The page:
We're treated to another guest post by Emily Harvey, an attorney at Disability Law Colorado. Emily is a passionate advocate and leaves no stone unturned in protecting the rights of people with disabilities.
Melissa is a single mom who works a steady job to take care of herself and her son, Max. Max has been taking insulin for the past two years to help him manage his type I diabetes but he is only seven years old so he still needs some supervision. Max recently started attending a new school and his teacher has sent home a note stating that Melissa will have to come to the school to help Max administer his insulin because the teacher will not do it. Melissa cannot afford to take time off work to go to Max’s school every day and doesn’t know what to do.
Fortunately for Melissa and Max, the United States Department of Justice (DOJ) has taken the position that entities providing child care services that refuse to provide various medically related accommodations can be culpable for disability discrimination under the Americans with Disabilities Act (ADA). The types of care the Department of Justice has addressed in Settlement Agreements include care related to diabetes management, administration of seizure medications, and other reasonable modifications to their policies.
In a 2010 Settlement Agreement between the United States of America (United States) and Rainbow River Child Development Center (Rainbow River), the school refused to provide proper diabetes care management to a student and required his parents to come to school to give him insulin at lunch and snack times. Rainbow River also stated that the student would no longer be allowed to attend field trips with his peers because of his need for insulin. The Settlement Agreement states that Rainbow River is subject to title III of the ADA as a public accommodation and may not discriminate against individuals on the basis of a disability, including diabetes. The Settlement Agreement directed Rainbow River to administer insulin, glucagon, and other diabetes care to children under their care. Furthermore, Rainbow River was directed to provide basic diabetes management training to staff members.
Similarly, the United States entered into a Settlement Agreement with Alexandria Country Day School (Alexandria School) in 2011. In this case, the school denied enrollment for a student with diabetes after her parents asked the school to assist her with her diabetes care, including supervising her in testing her blood glucose level and administering insulin via an insulin pump. The Settlement Agreement states that Alexandria School is subject to title III of the ADA and cannot deny a student admission on the basis of diabetes. In addition, Alexandria School had to make reasonable modifications including monitoring and administering insulin, adopting a diabetes management policy, and providing staff training in order to facilitate the diabetes management policy. A similar Settlement Agreement was reached with a summer camp run by a hospital in 2014 as well. Accordingly, entities providing child care services that are subject to title III of the ADA may not refuse to provide diabetes management care to children who attend their programs.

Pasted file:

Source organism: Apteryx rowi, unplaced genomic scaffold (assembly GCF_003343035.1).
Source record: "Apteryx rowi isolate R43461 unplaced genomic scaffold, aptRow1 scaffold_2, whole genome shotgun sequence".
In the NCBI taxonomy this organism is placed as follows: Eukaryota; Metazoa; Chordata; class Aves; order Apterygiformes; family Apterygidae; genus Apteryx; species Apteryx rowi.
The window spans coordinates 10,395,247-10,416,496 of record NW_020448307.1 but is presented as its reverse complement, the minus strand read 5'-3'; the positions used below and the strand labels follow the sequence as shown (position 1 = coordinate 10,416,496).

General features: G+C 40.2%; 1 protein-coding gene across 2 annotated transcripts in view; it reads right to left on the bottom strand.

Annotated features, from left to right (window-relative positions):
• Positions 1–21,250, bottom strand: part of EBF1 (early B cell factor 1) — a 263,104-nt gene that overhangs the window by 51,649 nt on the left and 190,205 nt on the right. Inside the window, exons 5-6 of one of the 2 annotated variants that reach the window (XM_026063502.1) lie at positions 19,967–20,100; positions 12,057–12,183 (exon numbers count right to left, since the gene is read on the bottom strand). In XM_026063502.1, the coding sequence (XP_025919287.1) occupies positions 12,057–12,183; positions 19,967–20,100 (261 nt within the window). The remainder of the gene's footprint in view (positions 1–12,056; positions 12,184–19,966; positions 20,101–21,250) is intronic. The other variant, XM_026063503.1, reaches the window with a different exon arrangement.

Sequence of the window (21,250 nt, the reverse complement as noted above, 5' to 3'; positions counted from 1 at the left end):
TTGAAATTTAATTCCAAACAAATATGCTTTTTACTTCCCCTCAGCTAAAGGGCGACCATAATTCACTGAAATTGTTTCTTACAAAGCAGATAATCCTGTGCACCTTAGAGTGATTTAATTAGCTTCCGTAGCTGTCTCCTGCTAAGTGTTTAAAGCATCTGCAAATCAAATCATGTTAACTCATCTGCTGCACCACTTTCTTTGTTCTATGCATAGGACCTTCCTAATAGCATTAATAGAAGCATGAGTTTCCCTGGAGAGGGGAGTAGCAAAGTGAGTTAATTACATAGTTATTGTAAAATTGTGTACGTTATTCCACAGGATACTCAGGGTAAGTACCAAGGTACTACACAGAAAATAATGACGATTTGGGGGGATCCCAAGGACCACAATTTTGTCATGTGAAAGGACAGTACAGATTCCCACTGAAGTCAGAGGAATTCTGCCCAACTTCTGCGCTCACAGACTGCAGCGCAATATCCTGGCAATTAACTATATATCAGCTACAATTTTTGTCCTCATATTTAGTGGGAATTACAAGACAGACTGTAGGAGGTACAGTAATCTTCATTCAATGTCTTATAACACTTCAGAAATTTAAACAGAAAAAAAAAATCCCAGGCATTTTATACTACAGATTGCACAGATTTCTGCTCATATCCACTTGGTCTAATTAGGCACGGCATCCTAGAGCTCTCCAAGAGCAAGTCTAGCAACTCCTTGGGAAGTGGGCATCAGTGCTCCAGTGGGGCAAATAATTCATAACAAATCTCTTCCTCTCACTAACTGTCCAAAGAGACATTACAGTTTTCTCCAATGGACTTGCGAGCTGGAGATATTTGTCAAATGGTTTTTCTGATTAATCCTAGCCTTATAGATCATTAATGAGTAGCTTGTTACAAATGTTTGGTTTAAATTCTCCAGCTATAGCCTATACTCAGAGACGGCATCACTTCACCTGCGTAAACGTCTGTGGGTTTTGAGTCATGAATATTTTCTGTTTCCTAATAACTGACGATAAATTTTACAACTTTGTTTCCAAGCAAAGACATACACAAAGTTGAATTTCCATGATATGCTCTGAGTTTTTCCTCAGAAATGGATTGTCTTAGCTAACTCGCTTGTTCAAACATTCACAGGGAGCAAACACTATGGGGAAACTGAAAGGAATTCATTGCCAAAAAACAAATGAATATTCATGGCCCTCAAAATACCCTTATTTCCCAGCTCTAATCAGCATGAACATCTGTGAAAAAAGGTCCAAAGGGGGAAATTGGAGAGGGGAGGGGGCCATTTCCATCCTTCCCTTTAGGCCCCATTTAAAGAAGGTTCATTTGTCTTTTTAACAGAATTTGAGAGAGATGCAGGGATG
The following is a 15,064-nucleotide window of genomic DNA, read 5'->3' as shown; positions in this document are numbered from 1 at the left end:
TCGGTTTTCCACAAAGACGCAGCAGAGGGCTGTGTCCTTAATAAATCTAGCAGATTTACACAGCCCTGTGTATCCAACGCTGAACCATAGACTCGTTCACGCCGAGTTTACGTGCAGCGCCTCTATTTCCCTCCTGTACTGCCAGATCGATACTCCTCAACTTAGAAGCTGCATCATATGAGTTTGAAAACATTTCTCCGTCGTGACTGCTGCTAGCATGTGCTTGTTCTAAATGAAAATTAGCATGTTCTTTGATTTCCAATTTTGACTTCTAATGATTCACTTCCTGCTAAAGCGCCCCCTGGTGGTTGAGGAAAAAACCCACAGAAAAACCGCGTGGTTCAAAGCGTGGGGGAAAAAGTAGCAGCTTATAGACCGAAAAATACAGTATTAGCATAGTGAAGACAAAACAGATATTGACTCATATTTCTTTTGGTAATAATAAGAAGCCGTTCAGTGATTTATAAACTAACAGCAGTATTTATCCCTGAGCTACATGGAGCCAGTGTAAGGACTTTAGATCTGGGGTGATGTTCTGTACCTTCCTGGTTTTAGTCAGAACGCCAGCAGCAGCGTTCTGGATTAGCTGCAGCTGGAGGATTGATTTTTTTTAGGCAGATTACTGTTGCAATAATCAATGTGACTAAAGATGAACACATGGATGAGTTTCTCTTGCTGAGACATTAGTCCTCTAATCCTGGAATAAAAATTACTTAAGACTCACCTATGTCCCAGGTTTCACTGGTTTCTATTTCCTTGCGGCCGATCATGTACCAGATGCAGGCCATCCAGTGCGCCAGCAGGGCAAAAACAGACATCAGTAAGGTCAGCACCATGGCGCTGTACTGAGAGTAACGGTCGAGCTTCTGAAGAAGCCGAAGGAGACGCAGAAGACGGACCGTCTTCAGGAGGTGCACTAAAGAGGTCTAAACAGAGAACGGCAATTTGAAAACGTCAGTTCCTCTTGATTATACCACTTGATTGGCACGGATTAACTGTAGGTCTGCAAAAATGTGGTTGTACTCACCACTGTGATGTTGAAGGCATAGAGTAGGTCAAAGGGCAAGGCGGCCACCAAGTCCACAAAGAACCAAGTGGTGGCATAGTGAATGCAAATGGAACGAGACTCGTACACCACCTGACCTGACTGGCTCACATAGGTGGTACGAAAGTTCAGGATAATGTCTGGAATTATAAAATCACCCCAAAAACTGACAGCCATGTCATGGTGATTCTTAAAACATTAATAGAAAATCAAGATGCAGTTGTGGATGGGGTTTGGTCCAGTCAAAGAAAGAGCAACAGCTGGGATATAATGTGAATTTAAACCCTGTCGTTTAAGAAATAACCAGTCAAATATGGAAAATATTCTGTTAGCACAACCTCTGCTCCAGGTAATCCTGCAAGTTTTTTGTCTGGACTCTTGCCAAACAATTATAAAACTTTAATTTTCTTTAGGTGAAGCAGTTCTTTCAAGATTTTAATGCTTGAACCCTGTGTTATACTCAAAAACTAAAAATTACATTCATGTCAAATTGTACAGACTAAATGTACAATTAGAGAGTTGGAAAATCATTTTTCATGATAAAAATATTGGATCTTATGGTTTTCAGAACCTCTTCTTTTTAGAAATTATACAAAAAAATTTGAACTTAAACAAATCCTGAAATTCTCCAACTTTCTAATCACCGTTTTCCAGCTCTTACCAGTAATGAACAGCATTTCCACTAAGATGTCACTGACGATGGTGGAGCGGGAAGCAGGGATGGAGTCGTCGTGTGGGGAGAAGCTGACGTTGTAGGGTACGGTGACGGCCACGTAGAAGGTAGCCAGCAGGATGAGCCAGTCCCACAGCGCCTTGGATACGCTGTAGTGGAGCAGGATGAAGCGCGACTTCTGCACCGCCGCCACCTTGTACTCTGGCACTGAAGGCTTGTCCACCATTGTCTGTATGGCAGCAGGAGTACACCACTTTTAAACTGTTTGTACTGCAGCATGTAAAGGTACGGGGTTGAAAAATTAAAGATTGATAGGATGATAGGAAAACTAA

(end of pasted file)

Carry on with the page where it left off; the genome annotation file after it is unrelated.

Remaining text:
Diabetes management is not the only type of medical care that has been the subject of Settlement Agreements between the United States and entities providing child care services. For example, Toddlers ‘N Tots, Inc. denied a student with epilepsy admission when it learned that the student would need diazepam rectal gel, a prescription anti-seizure medication, administered if he had a prolonged or acute repetitive seizure. The Settlement Agreement pointed out that diazepam rectal gel was designed to be and routinely was administered by laypersons, so staff would not be making medical determinations that could post a direct threat to themselves or others. Like the agreements involving insulin, this Settlement Agreement directed the school to develop a policy regarding the administration of diazepam rectal gel and to ensure that staff members were properly trained to do so.
Thus, Max’s new school will need to work with Melissa to ensure they are able to help Max with his diabetes care. Entities providing child care services should consider these Settlement Agreements in developing appropriate policies regarding medical care of the children attending their programs.